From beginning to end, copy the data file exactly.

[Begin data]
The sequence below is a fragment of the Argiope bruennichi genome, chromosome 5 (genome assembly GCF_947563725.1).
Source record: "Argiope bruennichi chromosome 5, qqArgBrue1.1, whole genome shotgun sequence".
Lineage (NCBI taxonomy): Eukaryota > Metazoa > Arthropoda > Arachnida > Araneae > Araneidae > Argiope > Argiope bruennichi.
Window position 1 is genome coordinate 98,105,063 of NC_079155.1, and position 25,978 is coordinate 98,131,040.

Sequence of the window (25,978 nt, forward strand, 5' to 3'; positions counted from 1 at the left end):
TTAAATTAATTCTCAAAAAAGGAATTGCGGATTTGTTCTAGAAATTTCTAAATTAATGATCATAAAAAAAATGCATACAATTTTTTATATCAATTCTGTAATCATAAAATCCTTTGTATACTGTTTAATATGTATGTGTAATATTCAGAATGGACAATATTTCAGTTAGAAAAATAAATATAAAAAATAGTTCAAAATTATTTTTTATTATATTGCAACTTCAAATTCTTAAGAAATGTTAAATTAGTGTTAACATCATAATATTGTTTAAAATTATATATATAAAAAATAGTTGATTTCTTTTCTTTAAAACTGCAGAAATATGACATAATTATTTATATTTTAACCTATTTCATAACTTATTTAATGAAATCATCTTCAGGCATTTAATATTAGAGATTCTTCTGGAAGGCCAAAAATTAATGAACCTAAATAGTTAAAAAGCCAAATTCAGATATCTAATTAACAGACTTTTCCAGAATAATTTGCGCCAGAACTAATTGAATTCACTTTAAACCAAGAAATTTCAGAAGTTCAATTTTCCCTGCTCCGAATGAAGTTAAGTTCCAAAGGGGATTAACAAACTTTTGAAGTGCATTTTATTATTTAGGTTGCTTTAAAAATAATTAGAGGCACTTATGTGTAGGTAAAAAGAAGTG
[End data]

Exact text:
The sequence below is a fragment of the Argiope bruennichi genome, chromosome 5 (genome assembly GCF_947563725.1).
Source record: "Argiope bruennichi chromosome 5, qqArgBrue1.1, whole genome shotgun sequence".
Lineage (NCBI taxonomy): Eukaryota > Metazoa > Arthropoda > Arachnida > Araneae > Araneidae > Argiope > Argiope bruennichi.
Window position 1 is genome coordinate 98,105,063 of NC_079155.1, and position 25,978 is coordinate 98,131,040.

Sequence of the window (25,978 nt, forward strand, 5' to 3'; positions counted from 1 at the left end):
TTAAATTAATTCTCAAAAAAGGAATTGCGGATTTGTTCTAGAAATTTCTAAATTAATGATCATAAAAAAAATGCATACAATTTTTTATATCAATTCTGTAATCATAAAATCCTTTGTATACTGTTTAATATGTATGTGTAATATTCAGAATGGACAATATTTCAGTTAGAAAAATAAATATAAAAAATAGTTCAAAATTATTTTTTATTATATTGCAACTTCAAATTCTTAAGAAATGTTAAATTAGTGTTAACATCATAATATTGTTTAAAATTATATATATAAAAAATAGTTGATTTCTTTTCTTTAAAACTGCAGAAATATGACATAATTATTTATATTTTAACCTATTTCATAACTTATTTAATGAAATCATCTTCAGGCATTTAATATTAGAGATTCTTCTGGAAGGCCAAAAATTAATGAACCTAAATAGTTAAAAAGCCAAATTCAGATATCTAATTAACAGACTTTTCCAGAATAATTTGCGCCAGAACTAATTGAATTCACTTTAAACCAAGAAATTTCAGAAGTTCAATTTTCCCTGCTCCGAATGAAGTTAAGTTCCAAAGGGGATTAACAAACTTTTGAAGTGCATTTTATTATTTAGGTTGCTTTAAAAATAATTAGAGGCACTTATGTGTAGGTAAAAAGAAGTG